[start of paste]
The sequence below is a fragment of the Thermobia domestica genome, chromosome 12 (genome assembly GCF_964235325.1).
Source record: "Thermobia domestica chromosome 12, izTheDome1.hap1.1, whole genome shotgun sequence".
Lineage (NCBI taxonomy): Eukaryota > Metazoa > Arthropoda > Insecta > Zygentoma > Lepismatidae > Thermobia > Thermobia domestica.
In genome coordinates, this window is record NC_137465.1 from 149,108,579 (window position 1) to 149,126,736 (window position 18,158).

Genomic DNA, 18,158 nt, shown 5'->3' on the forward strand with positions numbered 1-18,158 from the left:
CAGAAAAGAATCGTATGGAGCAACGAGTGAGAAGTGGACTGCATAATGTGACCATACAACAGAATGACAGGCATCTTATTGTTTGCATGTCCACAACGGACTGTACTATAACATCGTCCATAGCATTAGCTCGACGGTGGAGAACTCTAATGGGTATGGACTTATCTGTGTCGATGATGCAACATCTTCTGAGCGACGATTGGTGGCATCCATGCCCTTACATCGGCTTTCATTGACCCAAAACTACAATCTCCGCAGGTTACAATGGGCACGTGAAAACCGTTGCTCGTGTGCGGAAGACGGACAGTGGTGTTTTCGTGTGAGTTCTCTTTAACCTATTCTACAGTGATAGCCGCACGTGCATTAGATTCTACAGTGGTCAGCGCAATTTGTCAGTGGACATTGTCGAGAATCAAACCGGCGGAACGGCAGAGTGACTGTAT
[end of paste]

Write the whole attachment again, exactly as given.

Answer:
The sequence below is a fragment of the Thermobia domestica genome, chromosome 12 (genome assembly GCF_964235325.1).
Source record: "Thermobia domestica chromosome 12, izTheDome1.hap1.1, whole genome shotgun sequence".
Lineage (NCBI taxonomy): Eukaryota > Metazoa > Arthropoda > Insecta > Zygentoma > Lepismatidae > Thermobia > Thermobia domestica.
In genome coordinates, this window is record NC_137465.1 from 149,108,579 (window position 1) to 149,126,736 (window position 18,158).

Genomic DNA, 18,158 nt, shown 5'->3' on the forward strand with positions numbered 1-18,158 from the left:
CAGAAAAGAATCGTATGGAGCAACGAGTGAGAAGTGGACTGCATAATGTGACCATACAACAGAATGACAGGCATCTTATTGTTTGCATGTCCACAACGGACTGTACTATAACATCGTCCATAGCATTAGCTCGACGGTGGAGAACTCTAATGGGTATGGACTTATCTGTGTCGATGATGCAACATCTTCTGAGCGACGATTGGTGGCATCCATGCCCTTACATCGGCTTTCATTGACCCAAAACTACAATCTCCGCAGGTTACAATGGGCACGTGAAAACCGTTGCTCGTGTGCGGAAGACGGACAGTGGTGTTTTCGTGTGAGTTCTCTTTAACCTATTCTACAGTGATAGCCGCACGTGCATTAGATTCTACAGTGGTCAGCGCAATTTGTCAGTGGACATTGTCGAGAATCAAACCGGCGGAACGGCAGAGTGACTGTAT